A few months ago, all the talk was about Marine Le Pen. Would she keep Sarkozy out of round 2? How much of the working-class vote would she attract? Mélenchon has created a new dynamic, however, ex nihilo. It's a phenomenon that bears analysis, but so far there are few data to go on.

I know of no good sociological breakdown of the Mélenchon electorate. How many of the folks in these crowds are workers? How many ex-NPA or ex-LO? How many disaffected Socialists? How many curiosity-seekers turned off by Hollande's hunkered-down say-nothing make-no-waves campaign? How many aficionados of le verbe politique, dazzled by Mélenchon's rhetoric? How many nostalgics for the good old days when France had parties that believed in "revolution?" How many would-be buveurs de sang et bouffeurs de curé aroused by Laurence Parisot's denunciation of Mélenchon as a "terrorist?" How many anti-EU, anti-globalization, 2005 non voters, Sixth Republic fans, or disappointed Montebourgeois? How many anti-Sarkozystes primaires who simply want the most vociferous of the president's detractors? And how many, finally, voters sincerely convinced that Mélenchon has hit upon the right combination of policies to lead France out of the crisis, restore growth, reduce unemployment, and put state finances back on an even keel?

And what if some enterprising TV host arranged for a debate between Mélenchon and Cohn-Bendit? Amateurs of les grandes gueules politiques would be sure to tune in in large numbers. How about it, Ruquier or Ardisson?

I'm Not Alone

Arun Kapil not only joins me in complaining about the CSA equal time rules (see previous post) but also notes that many others agree, including the CSA itself! For those commenters who said that they prefer the French system, with its punctilious focus on equality, to the American system, where money talks ever more loudly, the comparison is misguided. Yes, the American system is an abomination made even more abominable by the unconscionable Citizens United decision of the Supreme Court and the advent of the despicable super-PACs (see Timothy Noah's excellent article on "Crankocracy"). But the French could do away with strict equality rules without opening the floodgates to torrents of cash.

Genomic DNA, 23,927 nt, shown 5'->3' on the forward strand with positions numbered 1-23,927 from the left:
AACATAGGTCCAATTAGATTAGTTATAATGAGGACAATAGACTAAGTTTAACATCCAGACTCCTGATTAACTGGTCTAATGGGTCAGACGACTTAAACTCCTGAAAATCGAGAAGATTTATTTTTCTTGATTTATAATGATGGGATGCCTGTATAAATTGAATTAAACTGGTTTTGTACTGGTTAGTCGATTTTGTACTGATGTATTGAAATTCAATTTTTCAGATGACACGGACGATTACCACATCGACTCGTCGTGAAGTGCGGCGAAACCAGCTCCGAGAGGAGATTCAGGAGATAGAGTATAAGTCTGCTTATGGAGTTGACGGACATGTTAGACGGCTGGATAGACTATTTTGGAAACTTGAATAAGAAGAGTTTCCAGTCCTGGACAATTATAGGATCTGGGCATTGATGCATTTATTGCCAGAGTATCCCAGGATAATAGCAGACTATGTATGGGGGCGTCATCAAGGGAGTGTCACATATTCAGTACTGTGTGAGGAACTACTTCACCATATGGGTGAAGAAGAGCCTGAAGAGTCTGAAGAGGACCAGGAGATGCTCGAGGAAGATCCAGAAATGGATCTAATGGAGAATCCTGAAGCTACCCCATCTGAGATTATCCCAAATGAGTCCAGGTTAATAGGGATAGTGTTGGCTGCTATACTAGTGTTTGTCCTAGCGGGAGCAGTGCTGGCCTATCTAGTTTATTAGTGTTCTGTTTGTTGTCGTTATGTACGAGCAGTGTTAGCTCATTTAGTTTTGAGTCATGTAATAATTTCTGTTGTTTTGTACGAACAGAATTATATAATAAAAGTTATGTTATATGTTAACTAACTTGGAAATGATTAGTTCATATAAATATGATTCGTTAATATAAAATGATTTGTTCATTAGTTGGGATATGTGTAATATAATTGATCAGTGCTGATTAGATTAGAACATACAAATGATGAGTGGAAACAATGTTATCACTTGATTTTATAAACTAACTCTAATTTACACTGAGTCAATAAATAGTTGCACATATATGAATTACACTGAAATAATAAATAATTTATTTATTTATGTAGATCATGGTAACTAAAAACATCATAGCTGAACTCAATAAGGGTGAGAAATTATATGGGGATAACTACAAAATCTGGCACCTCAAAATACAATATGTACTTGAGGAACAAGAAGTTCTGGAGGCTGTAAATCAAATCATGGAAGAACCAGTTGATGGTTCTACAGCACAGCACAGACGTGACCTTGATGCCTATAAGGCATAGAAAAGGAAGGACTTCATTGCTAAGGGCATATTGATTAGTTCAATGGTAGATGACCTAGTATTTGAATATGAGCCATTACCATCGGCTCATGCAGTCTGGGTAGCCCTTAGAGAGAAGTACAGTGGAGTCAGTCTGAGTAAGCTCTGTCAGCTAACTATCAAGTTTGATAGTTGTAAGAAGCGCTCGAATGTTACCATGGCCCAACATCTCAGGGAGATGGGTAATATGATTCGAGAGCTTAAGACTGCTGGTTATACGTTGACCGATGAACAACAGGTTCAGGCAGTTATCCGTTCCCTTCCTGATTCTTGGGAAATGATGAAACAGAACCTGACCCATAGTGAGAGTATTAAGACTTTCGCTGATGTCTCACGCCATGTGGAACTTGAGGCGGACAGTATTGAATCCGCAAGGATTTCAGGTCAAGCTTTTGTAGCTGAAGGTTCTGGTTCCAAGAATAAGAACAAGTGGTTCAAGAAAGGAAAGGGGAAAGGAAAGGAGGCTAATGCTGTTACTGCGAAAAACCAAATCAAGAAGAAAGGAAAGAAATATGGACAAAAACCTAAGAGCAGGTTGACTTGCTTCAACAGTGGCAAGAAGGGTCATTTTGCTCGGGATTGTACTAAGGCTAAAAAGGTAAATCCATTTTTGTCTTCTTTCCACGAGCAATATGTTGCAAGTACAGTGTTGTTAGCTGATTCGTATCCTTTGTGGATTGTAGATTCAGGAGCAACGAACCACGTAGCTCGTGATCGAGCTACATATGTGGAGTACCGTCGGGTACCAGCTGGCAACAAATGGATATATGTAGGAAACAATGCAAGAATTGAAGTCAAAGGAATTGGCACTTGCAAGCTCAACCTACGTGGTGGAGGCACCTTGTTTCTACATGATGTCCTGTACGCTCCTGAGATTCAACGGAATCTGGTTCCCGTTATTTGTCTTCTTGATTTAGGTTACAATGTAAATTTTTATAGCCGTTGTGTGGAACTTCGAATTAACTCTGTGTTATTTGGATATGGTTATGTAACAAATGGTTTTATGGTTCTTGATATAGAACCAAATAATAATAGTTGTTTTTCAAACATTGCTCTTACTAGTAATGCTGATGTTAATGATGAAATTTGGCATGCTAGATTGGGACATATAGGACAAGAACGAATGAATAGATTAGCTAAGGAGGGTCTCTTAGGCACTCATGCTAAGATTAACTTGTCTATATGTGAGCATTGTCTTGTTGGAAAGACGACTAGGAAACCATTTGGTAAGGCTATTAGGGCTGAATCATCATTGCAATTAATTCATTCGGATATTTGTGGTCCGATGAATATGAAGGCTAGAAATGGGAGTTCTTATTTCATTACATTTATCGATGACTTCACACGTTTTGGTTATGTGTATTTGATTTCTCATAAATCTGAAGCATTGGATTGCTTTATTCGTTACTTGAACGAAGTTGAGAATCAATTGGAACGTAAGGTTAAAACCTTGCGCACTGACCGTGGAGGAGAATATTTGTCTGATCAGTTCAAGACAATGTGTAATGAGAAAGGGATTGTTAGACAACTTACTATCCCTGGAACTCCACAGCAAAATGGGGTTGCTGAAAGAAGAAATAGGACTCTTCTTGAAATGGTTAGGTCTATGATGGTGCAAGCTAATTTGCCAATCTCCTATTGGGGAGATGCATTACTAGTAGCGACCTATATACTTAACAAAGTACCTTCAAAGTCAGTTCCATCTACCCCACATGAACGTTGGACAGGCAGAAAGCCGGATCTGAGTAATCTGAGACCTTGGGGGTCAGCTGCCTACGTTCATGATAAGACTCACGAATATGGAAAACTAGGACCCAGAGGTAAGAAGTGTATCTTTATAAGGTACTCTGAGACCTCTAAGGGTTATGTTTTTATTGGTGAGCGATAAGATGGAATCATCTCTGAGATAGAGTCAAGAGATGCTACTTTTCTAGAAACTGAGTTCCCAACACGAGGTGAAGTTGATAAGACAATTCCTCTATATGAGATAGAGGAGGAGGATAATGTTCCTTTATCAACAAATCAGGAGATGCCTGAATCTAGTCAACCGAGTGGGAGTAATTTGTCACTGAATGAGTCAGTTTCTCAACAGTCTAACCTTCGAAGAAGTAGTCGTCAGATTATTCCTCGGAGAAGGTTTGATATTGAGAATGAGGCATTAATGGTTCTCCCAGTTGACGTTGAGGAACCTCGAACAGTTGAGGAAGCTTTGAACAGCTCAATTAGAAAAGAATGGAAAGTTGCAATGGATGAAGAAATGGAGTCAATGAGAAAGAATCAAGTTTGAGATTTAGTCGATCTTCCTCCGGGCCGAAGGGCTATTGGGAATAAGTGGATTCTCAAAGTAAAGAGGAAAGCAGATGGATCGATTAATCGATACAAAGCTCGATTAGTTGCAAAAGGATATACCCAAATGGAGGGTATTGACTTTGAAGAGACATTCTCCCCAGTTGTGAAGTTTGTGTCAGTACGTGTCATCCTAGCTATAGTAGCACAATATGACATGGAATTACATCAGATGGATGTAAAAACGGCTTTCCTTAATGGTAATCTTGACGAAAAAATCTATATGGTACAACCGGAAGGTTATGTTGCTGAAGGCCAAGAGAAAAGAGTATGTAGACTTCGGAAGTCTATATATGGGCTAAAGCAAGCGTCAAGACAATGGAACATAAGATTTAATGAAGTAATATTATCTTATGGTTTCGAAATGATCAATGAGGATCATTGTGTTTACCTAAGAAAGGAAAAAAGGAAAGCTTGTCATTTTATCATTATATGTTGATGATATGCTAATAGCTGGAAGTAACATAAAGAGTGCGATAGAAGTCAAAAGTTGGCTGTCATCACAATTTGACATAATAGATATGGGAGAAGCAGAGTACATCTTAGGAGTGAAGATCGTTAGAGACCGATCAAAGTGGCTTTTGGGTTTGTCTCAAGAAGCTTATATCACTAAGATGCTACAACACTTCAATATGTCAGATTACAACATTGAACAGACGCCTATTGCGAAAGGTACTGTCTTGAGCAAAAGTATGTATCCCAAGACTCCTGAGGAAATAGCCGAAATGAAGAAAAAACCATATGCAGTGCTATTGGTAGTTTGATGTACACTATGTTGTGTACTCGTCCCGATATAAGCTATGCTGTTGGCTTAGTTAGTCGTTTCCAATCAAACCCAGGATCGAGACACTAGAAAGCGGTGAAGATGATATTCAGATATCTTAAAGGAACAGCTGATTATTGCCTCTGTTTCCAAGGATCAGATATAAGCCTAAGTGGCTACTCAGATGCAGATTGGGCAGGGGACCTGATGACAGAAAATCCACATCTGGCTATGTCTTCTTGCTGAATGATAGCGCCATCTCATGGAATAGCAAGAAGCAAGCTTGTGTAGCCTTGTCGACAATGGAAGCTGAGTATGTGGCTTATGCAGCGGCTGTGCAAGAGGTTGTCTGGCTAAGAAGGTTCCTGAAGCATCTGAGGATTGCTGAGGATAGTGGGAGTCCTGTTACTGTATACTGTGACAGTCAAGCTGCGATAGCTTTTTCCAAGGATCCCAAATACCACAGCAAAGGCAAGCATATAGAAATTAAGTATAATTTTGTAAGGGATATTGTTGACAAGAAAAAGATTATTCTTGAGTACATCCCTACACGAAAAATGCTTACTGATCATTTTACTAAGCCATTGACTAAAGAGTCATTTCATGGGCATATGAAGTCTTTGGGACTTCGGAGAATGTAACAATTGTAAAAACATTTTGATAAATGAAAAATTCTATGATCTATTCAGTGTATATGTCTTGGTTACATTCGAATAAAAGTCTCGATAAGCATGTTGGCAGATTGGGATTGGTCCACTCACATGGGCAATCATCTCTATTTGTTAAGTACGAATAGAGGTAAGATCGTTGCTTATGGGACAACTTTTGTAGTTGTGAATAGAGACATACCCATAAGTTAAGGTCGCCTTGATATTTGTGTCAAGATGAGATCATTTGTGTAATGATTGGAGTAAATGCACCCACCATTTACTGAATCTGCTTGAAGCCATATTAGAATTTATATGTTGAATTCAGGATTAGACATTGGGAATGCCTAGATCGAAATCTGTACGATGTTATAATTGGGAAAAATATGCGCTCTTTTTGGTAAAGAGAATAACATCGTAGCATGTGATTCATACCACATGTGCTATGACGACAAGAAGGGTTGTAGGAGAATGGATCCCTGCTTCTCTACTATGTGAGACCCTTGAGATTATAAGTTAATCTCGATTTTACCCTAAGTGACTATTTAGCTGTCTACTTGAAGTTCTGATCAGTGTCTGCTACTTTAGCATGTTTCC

Another red herring is the contention that if equality is not enforced by law, then "the media" will decide who is worth covering, and the media are--it is taken for granted--biased and corrupt. Or--yet another objection--"the polls will decide," and the polls are not mentioned in the Constitution. Nonsense. Journalists and pollsters are better informed about the issues than the average voter. It's worth drawing on their judgment and experience to bring what matters to the attention of the interested public--which, alas, is only a small fraction of the public that should be interested, but that's another matter. In order to exercise their judgment and professionalism in a responsible way, they need to be given the space in which to do so. That is precisely what the CSA rules do not allow. And why pretend that whatever manipulation of public opinion occupies the 4 years and 9 months between presidential campaigns can effectively be negated by the imposition of equal-time rules during the remaining three months only?

As for the ban on televised political ads in France, loués soient nos seigneurs! If such a blessing were to come to the United States, I would fall to my knees in thanksgiving. Of course the counterargument is that the revenue from these ads helps to sustain the journalism that I think is essential. But it might be useful if reporters ceased following the candidates around like puppy dogs, with their employers picking up the tab, and concentrated on issue-centered reporting instead of horse-race coverage. This would reduce expenses and improve quality at the same time.